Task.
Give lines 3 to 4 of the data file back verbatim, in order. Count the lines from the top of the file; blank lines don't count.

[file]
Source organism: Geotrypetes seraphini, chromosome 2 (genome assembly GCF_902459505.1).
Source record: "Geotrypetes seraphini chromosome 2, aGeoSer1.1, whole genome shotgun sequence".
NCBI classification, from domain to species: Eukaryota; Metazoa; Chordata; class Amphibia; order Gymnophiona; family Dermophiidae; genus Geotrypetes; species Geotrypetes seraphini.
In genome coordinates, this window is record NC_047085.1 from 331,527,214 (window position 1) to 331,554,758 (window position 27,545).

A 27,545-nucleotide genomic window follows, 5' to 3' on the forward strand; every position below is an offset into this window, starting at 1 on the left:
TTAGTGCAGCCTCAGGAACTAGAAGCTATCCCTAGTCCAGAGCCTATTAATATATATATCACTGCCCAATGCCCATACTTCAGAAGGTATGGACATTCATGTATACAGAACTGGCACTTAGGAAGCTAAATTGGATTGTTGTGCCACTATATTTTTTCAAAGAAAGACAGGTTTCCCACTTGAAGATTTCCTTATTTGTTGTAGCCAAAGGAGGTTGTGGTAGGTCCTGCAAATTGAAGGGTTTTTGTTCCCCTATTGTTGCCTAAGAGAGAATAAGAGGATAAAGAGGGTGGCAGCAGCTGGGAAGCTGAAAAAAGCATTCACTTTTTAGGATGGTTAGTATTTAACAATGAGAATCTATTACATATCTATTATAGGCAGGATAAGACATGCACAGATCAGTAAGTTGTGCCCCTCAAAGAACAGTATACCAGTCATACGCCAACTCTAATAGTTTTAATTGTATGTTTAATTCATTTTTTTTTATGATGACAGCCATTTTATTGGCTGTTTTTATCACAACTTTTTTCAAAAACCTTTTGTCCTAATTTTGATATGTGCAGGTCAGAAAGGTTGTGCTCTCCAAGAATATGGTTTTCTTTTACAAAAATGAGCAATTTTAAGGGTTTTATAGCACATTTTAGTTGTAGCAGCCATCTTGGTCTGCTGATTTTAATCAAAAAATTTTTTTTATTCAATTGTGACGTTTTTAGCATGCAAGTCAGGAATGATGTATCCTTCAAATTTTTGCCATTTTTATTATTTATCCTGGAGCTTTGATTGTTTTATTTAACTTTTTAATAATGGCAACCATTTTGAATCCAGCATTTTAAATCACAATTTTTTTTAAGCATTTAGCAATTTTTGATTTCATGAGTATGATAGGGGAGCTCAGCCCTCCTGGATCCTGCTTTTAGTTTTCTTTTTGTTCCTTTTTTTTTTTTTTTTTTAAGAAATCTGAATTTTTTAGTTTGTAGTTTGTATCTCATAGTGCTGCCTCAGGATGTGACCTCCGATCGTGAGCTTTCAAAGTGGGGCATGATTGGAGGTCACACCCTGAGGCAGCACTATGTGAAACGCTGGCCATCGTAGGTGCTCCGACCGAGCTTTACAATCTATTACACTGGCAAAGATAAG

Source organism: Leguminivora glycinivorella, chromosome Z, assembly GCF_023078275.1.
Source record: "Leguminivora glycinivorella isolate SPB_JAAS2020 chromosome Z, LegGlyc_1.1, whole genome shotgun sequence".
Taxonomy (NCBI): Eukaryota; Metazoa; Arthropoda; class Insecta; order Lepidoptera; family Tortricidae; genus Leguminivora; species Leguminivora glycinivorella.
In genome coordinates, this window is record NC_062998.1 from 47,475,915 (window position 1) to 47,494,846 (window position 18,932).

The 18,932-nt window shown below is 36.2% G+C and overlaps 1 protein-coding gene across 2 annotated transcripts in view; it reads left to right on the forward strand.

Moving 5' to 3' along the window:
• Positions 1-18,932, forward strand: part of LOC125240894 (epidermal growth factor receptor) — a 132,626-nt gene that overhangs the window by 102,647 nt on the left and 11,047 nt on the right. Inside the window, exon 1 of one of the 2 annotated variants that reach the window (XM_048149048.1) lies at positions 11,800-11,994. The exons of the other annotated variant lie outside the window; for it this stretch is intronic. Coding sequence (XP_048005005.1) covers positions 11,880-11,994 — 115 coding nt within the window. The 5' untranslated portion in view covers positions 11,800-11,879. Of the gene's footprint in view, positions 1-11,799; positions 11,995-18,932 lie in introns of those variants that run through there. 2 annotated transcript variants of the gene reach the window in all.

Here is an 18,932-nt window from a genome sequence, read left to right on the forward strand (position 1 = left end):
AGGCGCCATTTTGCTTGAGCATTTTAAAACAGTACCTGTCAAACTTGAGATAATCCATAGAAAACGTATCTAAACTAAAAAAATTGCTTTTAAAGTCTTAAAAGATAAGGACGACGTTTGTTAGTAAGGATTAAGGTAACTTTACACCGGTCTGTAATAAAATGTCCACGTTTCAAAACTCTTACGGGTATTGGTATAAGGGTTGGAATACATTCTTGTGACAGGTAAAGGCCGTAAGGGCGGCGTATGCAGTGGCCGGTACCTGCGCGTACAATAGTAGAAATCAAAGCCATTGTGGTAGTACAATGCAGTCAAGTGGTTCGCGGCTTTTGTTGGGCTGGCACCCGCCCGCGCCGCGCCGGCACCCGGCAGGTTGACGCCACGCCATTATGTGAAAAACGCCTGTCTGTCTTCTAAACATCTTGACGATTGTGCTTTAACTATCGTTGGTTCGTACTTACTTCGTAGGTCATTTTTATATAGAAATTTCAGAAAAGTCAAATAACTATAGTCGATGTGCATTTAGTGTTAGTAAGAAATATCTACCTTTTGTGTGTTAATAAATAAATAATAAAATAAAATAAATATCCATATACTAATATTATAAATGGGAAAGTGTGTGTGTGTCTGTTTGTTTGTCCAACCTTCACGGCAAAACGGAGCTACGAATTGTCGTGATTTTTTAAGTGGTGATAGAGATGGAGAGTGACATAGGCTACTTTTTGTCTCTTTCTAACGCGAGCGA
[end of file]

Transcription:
NCBI classification, from domain to species: Eukaryota; Metazoa; Chordata; class Amphibia; order Gymnophiona; family Dermophiidae; genus Geotrypetes; species Geotrypetes seraphini.
In genome coordinates, this window is record NC_047085.1 from 331,527,214 (window position 1) to 331,554,758 (window position 27,545).